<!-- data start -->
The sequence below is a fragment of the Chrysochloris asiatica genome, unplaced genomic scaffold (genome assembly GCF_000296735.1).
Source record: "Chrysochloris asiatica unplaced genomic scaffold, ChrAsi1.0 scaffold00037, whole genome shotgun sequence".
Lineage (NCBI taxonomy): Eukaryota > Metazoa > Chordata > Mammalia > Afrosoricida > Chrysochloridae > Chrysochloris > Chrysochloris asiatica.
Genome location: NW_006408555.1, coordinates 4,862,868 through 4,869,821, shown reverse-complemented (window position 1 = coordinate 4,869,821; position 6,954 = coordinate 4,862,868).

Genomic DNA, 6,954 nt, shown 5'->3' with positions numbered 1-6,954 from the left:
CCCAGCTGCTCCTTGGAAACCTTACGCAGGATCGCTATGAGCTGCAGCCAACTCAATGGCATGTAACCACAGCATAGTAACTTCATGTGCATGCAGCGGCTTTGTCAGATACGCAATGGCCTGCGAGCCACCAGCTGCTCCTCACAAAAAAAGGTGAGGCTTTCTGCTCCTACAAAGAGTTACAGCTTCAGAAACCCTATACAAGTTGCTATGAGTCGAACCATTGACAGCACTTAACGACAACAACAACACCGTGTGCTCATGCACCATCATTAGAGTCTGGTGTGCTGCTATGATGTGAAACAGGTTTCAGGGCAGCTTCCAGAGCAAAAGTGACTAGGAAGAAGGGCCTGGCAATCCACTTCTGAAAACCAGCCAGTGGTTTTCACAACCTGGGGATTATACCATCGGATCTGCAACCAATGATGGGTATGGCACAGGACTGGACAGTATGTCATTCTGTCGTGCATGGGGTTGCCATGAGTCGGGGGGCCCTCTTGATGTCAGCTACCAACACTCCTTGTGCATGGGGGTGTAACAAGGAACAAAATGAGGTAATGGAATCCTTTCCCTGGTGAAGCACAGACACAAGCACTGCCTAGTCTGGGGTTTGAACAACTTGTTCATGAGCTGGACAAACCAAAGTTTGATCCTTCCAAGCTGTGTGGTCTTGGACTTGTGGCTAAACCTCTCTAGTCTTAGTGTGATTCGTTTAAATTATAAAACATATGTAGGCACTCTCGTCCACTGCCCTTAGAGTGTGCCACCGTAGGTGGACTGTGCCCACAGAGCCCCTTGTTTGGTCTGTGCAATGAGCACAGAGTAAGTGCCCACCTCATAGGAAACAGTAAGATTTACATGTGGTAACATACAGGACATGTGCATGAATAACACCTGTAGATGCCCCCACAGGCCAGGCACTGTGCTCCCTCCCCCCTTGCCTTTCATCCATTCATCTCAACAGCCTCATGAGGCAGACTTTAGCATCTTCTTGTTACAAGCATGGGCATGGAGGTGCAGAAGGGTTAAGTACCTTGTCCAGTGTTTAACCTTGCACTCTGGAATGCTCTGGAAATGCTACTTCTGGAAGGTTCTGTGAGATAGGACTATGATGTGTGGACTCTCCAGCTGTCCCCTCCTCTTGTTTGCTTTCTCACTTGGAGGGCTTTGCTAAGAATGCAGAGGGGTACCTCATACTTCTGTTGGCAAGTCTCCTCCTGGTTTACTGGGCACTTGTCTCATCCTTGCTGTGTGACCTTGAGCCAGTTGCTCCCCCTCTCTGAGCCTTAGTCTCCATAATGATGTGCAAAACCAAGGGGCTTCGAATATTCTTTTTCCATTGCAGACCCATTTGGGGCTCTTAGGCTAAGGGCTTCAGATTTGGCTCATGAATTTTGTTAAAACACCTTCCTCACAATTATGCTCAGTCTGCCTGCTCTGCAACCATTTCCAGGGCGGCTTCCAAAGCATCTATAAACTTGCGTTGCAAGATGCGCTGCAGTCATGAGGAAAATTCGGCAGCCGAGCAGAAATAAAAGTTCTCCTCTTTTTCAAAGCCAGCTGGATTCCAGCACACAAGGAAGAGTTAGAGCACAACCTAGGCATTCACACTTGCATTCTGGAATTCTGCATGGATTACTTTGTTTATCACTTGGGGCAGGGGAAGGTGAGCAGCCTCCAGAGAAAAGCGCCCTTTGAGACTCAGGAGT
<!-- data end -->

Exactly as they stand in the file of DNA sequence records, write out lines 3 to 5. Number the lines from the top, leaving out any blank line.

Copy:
Lineage (NCBI taxonomy): Eukaryota > Metazoa > Chordata > Mammalia > Afrosoricida > Chrysochloridae > Chrysochloris > Chrysochloris asiatica.
Genome location: NW_006408555.1, coordinates 4,862,868 through 4,869,821, shown reverse-complemented (window position 1 = coordinate 4,869,821; position 6,954 = coordinate 4,862,868).

Genomic DNA, 6,954 nt, shown 5'->3' with positions numbered 1-6,954 from the left: